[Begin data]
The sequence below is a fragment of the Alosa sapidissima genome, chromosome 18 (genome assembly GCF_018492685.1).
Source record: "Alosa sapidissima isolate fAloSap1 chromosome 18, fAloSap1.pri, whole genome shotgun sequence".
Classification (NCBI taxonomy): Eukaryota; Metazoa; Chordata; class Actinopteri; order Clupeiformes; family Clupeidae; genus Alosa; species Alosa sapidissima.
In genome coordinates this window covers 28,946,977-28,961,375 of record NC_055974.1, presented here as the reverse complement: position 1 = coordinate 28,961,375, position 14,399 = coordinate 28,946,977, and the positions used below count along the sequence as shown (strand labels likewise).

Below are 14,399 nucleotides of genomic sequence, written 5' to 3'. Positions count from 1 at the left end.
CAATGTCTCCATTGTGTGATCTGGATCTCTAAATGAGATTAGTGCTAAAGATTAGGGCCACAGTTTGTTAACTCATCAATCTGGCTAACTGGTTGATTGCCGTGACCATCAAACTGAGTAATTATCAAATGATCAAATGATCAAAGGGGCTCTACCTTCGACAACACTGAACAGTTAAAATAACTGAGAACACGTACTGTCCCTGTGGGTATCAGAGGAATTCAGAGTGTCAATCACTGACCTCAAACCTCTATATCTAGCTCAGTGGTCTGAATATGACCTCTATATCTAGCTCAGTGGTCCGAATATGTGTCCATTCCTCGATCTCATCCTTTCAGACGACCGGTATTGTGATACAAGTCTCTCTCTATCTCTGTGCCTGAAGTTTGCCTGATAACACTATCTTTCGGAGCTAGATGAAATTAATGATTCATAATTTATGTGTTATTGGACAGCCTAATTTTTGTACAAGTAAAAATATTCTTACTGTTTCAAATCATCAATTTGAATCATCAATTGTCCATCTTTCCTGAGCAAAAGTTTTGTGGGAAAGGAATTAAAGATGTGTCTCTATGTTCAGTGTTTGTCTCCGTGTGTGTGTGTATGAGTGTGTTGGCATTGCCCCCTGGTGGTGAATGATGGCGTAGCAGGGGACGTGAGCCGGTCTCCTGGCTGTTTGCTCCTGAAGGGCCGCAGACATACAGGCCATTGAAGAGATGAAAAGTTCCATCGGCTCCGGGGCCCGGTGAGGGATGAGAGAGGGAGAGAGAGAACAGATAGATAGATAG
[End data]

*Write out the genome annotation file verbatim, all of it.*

The sequence below is a fragment of the Alosa sapidissima genome, chromosome 18 (genome assembly GCF_018492685.1).
Source record: "Alosa sapidissima isolate fAloSap1 chromosome 18, fAloSap1.pri, whole genome shotgun sequence".
Classification (NCBI taxonomy): Eukaryota; Metazoa; Chordata; class Actinopteri; order Clupeiformes; family Clupeidae; genus Alosa; species Alosa sapidissima.
In genome coordinates this window covers 28,946,977-28,961,375 of record NC_055974.1, presented here as the reverse complement: position 1 = coordinate 28,961,375, position 14,399 = coordinate 28,946,977, and the positions used below count along the sequence as shown (strand labels likewise).

Below are 14,399 nucleotides of genomic sequence, written 5' to 3'. Positions count from 1 at the left end.
CAATGTCTCCATTGTGTGATCTGGATCTCTAAATGAGATTAGTGCTAAAGATTAGGGCCACAGTTTGTTAACTCATCAATCTGGCTAACTGGTTGATTGCCGTGACCATCAAACTGAGTAATTATCAAATGATCAAATGATCAAAGGGGCTCTACCTTCGACAACACTGAACAGTTAAAATAACTGAGAACACGTACTGTCCCTGTGGGTATCAGAGGAATTCAGAGTGTCAATCACTGACCTCAAACCTCTATATCTAGCTCAGTGGTCTGAATATGACCTCTATATCTAGCTCAGTGGTCCGAATATGTGTCCATTCCTCGATCTCATCCTTTCAGACGACCGGTATTGTGATACAAGTCTCTCTCTATCTCTGTGCCTGAAGTTTGCCTGATAACACTATCTTTCGGAGCTAGATGAAATTAATGATTCATAATTTATGTGTTATTGGACAGCCTAATTTTTGTACAAGTAAAAATATTCTTACTGTTTCAAATCATCAATTTGAATCATCAATTGTCCATCTTTCCTGAGCAAAAGTTTTGTGGGAAAGGAATTAAAGATGTGTCTCTATGTTCAGTGTTTGTCTCCGTGTGTGTGTGTATGAGTGTGTTGGCATTGCCCCCTGGTGGTGAATGATGGCGTAGCAGGGGACGTGAGCCGGTCTCCTGGCTGTTTGCTCCTGAAGGGCCGCAGACATACAGGCCATTGAAGAGATGAAAAGTTCCATCGGCTCCGGGGCCCGGTGAGGGATGAGAGAGGGAGAGAGAGAACAGATAGATAGATAG